With voice revenues declining and data use exploding, operators are finding it difficult to monetise data revenues. Another crucial issue is whether updating current infrastructure will burn a hole in operators’ pockets, or allow them to generate a decent ROI. Moreover, operators must figure out a sound strategy to cope with the ongoing growth of OTT players. CEOs from the region’s operators give their views.
Rashid Abdulla, CEO, Batelco Bahrain
Ross Cormack, CEO, Nawras
Ihab Hinnawi, CEO, Umniah
Mikkel Vinter, CEO, Virgin Mobile MEA
CommsMEA: Has your view of how operators can add value changed significantly over the last few years?
Ross Cormack: In the broadest sense it hasn’t changed because what we said we were going to do 20 years ago was to give users the ability to read newspapers off their phone in their pockets and message each other all around the place and so forth. So what we’ve actually succeeded in doing in the telecoms industry together with the OTT industries is, collectively, we have finally done what we said we were going to do 20 years ago.
Much more narrowly, yes my view has changed. The whole idea of partnering which we did pioneer very successfully in the SMS business is that we learned we didn’t have to do it ourselves but handed the control over for those services outside. Right now we are at a point of inflection which is very exciting. I think we’ve had the opportunity to really grab the tiger by the tail, because we are providing a lot of services together that people want. Telcos are suddenly saying how do we monetise it? On the other hand we’ve heard some other very encouraging bits of information about people saying from their own experiences. Our experience was we’ve lost a lot of SMS business over the course of this year, 16% of SMS disappeared, so we did all our DPI analysis and found that all of this business has gone to WhatsApp.
It was people preferring the customer experience of WhatsApp to the customer experience of SMS. It is an exclusive arrangement to introduce new services. What we’re doing at the moment is selling a little bundle of data where you can use WhatsApp for a week and we’ve also introduced a slight variance in the format where if customers use 500 baisa of any type of data in the day, then you get free WhatsApp usage for the rest of the day. It’s all about customer experience and you have to go back to what people want and how they prefer to pay.
CommsMEA: From Batelco’s perspective are you open to these sort of arrangements and do you have any such deals currently?
Rashid Abdulla: Looking to the bottom line for the next few years it seems to me that the more we invest the more we lose. The more we put in infrastructure development the more we cannibalise traditional business like SMS, and I think this is going to be here to stay for a few years and unfortunately we are going to have to be patient. We have a lot of hopes for the OTTs of the future. We do not think for certain services the region is not ready or the technology is not ready yet, but I think there is no doubt that the content and M2M, along with cloud computing, will pick up and become significant to our bottom line eventually. At the moment it does not even represent 2% of our bottom line. Now we are at the stage where we all know that minutes and charges for minutes to destinations like we are used to, is now changing to bytes. That is a transformation. Many telcos have been investing a lot into mobile infrastructure, but at the same time this has been cannibalising other traditional services. One day the OTTs will pick up and compensate, but for now what other choice is there other than become an enabler for the full industry?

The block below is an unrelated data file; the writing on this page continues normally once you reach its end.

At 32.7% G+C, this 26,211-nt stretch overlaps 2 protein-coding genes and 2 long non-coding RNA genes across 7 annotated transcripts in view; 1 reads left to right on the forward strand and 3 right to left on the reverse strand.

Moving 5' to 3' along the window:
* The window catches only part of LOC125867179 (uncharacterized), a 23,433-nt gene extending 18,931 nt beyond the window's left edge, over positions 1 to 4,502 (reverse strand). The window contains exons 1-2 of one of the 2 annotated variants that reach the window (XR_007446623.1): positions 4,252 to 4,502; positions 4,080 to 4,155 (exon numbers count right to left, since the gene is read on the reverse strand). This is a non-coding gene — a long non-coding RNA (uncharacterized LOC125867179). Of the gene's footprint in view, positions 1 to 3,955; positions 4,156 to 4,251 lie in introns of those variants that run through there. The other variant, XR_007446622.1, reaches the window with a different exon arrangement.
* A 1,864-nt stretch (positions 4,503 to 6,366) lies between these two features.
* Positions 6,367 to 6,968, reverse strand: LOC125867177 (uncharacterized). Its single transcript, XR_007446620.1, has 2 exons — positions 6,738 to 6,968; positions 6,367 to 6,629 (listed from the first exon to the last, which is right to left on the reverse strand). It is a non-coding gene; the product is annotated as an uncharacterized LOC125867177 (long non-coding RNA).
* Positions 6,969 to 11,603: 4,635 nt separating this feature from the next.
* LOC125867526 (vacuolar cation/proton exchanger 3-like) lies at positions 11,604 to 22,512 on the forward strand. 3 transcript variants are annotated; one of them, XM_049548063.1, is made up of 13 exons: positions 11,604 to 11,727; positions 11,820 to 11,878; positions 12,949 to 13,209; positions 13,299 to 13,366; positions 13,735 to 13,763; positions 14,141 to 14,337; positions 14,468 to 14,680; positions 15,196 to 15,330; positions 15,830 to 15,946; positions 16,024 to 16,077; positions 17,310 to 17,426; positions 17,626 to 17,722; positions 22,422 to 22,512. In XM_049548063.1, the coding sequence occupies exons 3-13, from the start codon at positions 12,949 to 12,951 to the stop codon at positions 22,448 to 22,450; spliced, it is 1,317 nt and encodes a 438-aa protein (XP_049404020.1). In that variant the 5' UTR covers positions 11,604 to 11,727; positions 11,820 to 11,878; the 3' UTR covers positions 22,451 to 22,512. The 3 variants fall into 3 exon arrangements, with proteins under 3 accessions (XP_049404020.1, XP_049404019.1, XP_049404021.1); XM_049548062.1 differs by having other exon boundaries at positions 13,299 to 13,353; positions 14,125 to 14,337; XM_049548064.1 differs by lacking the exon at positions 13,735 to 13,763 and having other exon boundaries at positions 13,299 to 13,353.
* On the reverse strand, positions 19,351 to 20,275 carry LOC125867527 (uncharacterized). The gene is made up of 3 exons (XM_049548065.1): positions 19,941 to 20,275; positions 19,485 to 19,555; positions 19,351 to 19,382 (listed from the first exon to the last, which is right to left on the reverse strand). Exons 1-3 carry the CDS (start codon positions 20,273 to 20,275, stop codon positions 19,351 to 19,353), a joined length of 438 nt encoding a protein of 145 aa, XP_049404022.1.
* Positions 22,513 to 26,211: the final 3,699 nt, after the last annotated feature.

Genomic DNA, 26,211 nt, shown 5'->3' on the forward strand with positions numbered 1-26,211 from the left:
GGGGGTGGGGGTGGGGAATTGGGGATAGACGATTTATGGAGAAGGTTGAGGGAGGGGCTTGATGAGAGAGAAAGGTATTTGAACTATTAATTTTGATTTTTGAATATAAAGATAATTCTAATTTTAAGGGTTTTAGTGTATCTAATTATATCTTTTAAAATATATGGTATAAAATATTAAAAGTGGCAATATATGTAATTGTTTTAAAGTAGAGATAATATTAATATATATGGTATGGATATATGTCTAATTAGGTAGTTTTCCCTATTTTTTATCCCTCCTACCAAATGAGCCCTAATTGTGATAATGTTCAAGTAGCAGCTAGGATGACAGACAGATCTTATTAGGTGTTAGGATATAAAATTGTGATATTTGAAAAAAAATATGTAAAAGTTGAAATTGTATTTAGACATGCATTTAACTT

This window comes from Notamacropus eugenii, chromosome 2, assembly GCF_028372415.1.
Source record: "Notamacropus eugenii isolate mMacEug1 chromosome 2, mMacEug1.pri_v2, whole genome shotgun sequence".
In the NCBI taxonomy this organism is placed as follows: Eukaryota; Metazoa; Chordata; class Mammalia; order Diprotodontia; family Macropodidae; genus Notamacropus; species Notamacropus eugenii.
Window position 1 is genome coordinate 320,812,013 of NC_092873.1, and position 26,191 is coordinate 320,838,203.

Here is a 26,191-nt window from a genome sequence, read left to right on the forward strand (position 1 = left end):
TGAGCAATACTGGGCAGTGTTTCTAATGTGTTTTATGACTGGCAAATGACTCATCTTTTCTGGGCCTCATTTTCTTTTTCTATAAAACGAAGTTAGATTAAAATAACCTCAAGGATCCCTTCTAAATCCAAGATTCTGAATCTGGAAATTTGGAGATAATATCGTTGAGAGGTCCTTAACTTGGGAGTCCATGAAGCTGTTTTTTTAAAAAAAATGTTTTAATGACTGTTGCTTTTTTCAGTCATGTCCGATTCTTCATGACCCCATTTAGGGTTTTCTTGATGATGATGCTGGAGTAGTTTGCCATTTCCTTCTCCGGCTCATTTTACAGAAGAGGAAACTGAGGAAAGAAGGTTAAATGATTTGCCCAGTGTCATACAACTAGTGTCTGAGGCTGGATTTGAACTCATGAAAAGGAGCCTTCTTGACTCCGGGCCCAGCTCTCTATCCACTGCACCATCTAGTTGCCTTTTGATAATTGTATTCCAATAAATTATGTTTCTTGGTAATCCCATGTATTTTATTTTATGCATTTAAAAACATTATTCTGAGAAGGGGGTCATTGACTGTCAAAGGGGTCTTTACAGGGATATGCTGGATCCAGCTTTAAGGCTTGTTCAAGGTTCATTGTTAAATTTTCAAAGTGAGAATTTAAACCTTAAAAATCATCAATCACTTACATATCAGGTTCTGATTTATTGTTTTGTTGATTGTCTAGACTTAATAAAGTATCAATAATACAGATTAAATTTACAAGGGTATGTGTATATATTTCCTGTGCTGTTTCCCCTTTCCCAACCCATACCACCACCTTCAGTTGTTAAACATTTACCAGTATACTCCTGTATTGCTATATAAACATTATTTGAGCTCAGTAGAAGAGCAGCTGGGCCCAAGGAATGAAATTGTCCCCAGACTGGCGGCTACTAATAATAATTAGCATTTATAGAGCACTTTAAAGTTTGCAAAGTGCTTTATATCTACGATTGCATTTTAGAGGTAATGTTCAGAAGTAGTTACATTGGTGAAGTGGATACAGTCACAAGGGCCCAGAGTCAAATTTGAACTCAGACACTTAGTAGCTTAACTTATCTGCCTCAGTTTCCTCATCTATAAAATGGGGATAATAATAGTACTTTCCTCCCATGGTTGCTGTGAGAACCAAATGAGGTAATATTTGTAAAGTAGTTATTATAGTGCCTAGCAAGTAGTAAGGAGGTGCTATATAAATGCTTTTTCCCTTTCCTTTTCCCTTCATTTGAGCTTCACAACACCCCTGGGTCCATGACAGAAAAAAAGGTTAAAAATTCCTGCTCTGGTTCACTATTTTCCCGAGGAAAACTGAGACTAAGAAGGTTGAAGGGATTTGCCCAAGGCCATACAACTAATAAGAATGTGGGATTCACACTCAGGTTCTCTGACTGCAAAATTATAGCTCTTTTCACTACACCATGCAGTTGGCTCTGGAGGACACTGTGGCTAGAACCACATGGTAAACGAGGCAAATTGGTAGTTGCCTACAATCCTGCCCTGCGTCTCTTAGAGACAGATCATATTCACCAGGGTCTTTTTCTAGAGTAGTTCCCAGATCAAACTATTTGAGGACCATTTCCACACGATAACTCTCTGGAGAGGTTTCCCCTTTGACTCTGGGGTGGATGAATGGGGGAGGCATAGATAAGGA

CommsMEA: Should operators be considering ways to monetise data, and could they just charge more for it?
Rashid Abdulla: Obviously this is dependent on the competitiveness of the environment. Bahrain is highly competitive with three mobile operators, the market is mature so you are not talking about any more customers; you are talking about usage. It is about whoever gives more usage. Yes we are optimistic that the broadband penetration is nowhere near that of developed countries, but if you consider whether we should revenue share with these global content providers, I personally believe without them we would not have data. Without them our pipes would not be filled. But one thing that is important is to what extent can you provide this quality data and I think it’s time for us to be thinking about charging for quality data rather than raw data. I do not think that if someone wants to watch YouTube in HD quality they should be charged different from those watching YouTube in standard definition. We should not think about charging the buyer. Do you want a premium quality service for your pipes? That is what we should charge. If we start resisting or blocking sites that provide content I think operators will lose a lot of access to such data, unless it has its own, and as mentioned before we are not capable of creating data, so we have to depend on others’ data to fill our pipes.
This is something we need to discuss with our regulator as well and I don’t think the regulator has reached the stage where there are regulations in terms of quality. There are regulations for per minute charges and per byte charges and destination charges, but I don’t see any regulation at the moment of differentiating between the quality per bytes.